November 19, 2013 by Erin Fletcher

    secretbelgian1-erinfletcher

    The Secret Belgian binding is just one of many structures on my long list models to make. With the aid of a tutorial posted on the BookArtsWeb tutorial and references page, I was on my way to checking this structure off my list. Unfortunately the link seems to be broken now. However, within this post you’ll find my instructions, which are very comprehensive and any skill level can complete this simple structure in a matter of hours. So let’s get started*:

    *This tutorial is for a modified version I’m calling the Top Secret Belgian. This version of the structure is sewn differently and extra steps are taken to hide the interior thread. 

    MATERIALS: 
    – binder’s board for 2 covers and 1 spine piece
    – decorative paper
    – paper to line covers and spine piece (aka paste downs)
    – colored thread
    – text block (3-5 signatures, about 3-4 folios each)
    – PVA
    – wax

    TOOLS: 
    – needle
    – bone folder
    – glue brush
    – scalpel (preferably with curved blade)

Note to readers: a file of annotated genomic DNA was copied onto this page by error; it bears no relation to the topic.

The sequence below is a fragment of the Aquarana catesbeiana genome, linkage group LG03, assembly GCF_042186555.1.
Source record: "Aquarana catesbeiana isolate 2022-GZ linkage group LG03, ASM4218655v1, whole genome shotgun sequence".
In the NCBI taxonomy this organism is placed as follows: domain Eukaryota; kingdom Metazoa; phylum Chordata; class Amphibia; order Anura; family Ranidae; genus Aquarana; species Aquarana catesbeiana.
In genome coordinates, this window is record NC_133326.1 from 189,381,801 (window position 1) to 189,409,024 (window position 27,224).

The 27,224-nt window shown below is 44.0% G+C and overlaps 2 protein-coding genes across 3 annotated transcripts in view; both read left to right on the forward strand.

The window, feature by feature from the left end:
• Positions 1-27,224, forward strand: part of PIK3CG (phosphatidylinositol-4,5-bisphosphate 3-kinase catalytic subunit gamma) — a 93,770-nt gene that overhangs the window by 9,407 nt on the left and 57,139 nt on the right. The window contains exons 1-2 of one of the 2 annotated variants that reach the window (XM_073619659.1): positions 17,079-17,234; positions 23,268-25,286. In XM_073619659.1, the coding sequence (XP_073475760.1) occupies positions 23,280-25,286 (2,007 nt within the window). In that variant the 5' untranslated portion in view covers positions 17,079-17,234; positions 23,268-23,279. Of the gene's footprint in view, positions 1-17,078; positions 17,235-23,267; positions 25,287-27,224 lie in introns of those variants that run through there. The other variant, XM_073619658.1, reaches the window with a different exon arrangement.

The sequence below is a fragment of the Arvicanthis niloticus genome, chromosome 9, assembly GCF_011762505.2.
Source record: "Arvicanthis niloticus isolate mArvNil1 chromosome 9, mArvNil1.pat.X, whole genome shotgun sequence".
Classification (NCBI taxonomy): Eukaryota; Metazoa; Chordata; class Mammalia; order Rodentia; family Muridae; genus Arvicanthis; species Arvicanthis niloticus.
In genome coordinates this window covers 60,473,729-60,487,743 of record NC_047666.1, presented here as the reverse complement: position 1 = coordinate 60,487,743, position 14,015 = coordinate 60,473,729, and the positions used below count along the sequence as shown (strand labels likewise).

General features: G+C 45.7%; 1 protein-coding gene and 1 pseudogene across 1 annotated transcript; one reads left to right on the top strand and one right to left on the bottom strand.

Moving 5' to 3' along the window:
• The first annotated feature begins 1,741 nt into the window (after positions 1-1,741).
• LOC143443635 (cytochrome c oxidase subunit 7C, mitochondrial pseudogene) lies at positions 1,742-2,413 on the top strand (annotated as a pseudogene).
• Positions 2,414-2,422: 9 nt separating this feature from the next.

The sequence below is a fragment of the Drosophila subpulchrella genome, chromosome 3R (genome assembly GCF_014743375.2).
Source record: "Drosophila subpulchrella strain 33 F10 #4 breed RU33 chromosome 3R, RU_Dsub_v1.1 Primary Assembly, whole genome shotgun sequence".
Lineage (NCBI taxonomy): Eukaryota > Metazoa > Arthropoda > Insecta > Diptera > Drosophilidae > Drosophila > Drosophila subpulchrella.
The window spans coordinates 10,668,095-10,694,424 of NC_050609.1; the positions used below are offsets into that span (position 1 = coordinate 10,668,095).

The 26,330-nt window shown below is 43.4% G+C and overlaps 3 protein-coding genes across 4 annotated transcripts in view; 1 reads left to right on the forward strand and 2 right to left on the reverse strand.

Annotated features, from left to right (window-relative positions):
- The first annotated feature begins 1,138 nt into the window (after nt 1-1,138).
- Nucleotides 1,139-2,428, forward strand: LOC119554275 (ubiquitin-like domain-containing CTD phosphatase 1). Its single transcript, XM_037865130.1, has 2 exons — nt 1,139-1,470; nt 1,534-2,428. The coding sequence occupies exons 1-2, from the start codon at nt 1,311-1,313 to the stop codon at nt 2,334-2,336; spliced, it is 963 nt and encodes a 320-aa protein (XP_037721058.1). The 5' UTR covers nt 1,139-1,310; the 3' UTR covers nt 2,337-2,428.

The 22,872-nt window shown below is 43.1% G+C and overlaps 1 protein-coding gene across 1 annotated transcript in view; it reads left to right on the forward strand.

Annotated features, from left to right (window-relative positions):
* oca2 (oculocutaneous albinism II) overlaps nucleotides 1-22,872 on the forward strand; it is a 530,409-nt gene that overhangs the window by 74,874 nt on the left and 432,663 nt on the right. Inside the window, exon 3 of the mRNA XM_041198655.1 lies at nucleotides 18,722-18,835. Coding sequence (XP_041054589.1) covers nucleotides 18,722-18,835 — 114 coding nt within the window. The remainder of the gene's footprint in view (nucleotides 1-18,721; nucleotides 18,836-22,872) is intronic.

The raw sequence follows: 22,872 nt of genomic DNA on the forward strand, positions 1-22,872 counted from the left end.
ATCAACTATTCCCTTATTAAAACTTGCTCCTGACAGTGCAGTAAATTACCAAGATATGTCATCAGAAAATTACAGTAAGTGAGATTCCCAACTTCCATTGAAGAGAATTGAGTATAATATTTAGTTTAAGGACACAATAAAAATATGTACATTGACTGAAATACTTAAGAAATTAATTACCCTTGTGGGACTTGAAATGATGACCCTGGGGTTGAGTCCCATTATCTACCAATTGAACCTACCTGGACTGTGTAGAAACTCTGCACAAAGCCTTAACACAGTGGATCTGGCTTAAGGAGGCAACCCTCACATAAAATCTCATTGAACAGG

– x-acto
    – scissors
    – pencil
    – triangle
    – awl
    – dividers (optional)

    STEP ONE: 
    For this tutorial I bound a copy of The Yellow Wallpaper by Charlotte Perkins Gilman. My inspiration for the covers came at the moment in the story when the main character begins to tear away the maddening yellow wallpaper in a desperate attempt to relieve her agony and pain. Whatever you choose as your text block, whether it be a short story, poetry or blank pages, prepare those now and fold to their final size. 

    From the text block, measure the height of the signature and add about 5-7mm. Measure the width of the folded signature and add about 3-4mm. This will determine the dimension of the covers with added squares.